Fruit and wine farm “Le Camelie” – Pietro and Marta Cossu

by admin on 19/03/2010


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We arrived at the “le Camelie” farm after having passed a long, straight road stretching from Palmadula to Fertillia crossing a reclaimed marsh divided into numerous farms which were assigned to manual workers coming from various parts of Italy during the 1930s and to Sardinian peasants in the 1950s.

Entering the property of the Cossu family, we were driving along a wide road lined with trees and surrounded by meadows and colourful flowers like camelias, multi-coloured daisies together with a small rose garden. The house also seemed to be very well maintained with a large patio facing the garden and the fruit garden at the back of the house.

Pietro is cultivating peaches, apricots, almonds, lemons, but also ancient fruit trees like service trees with red berries and Mediterranean medlar (a kind of apple tree). Since we arrived in March, we were only able to see the flowers on the fruit trees and not the fruits. We were also shown bitter almond trees. Pietro told us that this tree is an optimum tree for having grafted plants like peach and other types of fruits onto its trunk and branches because it’s very resistant against diseases and cold spells leading to that it will transfer these characteristics to the plants which have been grafted onto the host plant. Grafting onto a bitter almond trees also makes the plants which have been grafted resistant against parasites and droughts.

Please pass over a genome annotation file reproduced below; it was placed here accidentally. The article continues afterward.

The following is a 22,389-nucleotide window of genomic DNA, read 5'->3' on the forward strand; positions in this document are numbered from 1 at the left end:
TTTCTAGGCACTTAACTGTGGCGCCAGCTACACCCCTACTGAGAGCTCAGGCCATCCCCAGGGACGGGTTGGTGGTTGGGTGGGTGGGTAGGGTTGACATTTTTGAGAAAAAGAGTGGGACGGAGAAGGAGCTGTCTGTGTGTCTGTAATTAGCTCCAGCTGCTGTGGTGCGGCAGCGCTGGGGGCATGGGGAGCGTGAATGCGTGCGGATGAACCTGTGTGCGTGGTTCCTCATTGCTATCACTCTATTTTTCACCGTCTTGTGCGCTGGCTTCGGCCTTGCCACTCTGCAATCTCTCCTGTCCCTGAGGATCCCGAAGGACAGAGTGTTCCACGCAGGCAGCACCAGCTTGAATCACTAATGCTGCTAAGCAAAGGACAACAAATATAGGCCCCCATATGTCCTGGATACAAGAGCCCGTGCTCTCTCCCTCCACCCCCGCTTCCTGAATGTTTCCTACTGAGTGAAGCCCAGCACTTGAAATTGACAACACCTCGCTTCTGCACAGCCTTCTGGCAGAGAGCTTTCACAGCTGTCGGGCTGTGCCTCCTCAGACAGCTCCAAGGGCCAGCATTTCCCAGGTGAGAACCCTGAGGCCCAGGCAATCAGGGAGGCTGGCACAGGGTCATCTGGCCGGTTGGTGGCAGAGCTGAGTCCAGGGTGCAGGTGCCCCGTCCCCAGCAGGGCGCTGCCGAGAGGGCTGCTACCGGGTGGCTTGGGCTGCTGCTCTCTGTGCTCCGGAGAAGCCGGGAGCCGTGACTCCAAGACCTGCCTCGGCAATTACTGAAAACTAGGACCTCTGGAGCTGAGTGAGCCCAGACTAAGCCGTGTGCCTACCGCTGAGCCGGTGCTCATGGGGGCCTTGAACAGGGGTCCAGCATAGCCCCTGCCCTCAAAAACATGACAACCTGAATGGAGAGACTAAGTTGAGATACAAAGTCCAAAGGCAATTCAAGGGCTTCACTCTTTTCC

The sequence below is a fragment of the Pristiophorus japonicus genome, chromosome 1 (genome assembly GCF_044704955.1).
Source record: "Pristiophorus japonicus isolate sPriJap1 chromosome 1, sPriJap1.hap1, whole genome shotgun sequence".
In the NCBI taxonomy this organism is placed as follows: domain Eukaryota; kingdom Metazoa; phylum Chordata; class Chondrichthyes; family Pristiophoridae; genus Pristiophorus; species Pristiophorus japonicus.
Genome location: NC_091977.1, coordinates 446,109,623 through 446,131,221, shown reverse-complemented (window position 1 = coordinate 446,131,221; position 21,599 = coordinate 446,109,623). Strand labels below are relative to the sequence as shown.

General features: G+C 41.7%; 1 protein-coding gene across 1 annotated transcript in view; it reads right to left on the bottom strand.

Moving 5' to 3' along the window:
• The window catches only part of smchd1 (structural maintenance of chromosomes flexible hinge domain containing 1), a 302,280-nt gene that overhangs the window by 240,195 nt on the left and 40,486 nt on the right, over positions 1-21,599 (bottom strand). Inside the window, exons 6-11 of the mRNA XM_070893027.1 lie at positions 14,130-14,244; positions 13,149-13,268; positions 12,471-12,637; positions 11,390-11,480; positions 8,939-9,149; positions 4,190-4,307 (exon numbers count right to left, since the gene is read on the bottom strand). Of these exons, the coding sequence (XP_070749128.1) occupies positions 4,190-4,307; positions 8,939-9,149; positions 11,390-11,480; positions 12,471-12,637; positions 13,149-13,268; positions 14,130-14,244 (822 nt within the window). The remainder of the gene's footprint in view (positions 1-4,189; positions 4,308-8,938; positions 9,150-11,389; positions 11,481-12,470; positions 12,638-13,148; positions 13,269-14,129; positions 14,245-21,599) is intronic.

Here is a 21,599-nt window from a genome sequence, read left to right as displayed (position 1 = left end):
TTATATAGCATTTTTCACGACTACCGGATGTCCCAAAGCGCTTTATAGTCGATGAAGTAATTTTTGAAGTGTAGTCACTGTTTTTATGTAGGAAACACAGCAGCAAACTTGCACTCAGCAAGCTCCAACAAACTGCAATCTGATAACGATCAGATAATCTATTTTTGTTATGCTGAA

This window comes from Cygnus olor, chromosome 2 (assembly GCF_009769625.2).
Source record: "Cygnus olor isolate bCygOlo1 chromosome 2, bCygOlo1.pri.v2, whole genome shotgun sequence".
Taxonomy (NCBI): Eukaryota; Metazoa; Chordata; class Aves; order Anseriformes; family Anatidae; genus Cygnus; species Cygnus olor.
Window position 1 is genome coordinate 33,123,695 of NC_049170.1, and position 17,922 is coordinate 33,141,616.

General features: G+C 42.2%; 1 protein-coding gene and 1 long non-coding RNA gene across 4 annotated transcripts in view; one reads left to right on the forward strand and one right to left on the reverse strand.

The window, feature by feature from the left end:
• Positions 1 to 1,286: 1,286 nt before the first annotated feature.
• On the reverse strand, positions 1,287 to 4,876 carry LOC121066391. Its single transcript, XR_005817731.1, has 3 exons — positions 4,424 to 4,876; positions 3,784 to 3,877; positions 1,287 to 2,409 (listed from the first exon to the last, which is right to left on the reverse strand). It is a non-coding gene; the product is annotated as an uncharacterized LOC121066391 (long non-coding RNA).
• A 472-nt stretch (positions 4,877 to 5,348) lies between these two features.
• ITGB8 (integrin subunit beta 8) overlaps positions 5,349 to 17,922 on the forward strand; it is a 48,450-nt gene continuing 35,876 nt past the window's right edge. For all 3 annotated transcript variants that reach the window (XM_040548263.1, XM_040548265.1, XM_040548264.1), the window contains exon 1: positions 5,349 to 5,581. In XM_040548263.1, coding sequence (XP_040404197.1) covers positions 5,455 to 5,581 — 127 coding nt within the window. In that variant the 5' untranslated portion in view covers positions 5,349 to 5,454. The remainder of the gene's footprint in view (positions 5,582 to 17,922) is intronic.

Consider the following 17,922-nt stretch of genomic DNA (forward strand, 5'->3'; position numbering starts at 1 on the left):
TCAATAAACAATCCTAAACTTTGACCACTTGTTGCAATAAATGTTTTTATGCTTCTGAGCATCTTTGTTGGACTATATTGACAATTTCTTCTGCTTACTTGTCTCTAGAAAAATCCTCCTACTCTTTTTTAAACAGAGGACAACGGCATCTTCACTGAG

In the 1950s, the father of Pietro received a property of 50 hectares from the Ente di Riforma Agraria Sarda (Sardinian Agency for Agrarian Reform) which he cultivated for many years planting a vineyard and olive trees. Pietro, after having worked as a forester for many years, decided to further the work of his father. He planted a new fruit garden which he treats with infinite care and he has become an expert on pruning and grafting. He has also planted a new vineyard.

Pietro is practicing three types of grafting: cleft grafting, veneer grafting and budding.

All the fruit trees are pruned in November and December when the trees are dormant in order to control growth, remove dead or diseased wood and stimulate the formation of flowers and fruit buds.

Pietro is cultivating the Vermentino and the Cagnulari vines which he has grafted onto an American vine. In this way, his vines become more resistant against diseases like phylloxera. He’s producing a full-bodied, black Cagnulari wine and a Vermentino white wine. He’s also cultivating a diverse selection of vines destined for table wines like Black magic, Michele Paglieri, Cardinal and Regina Rosa.

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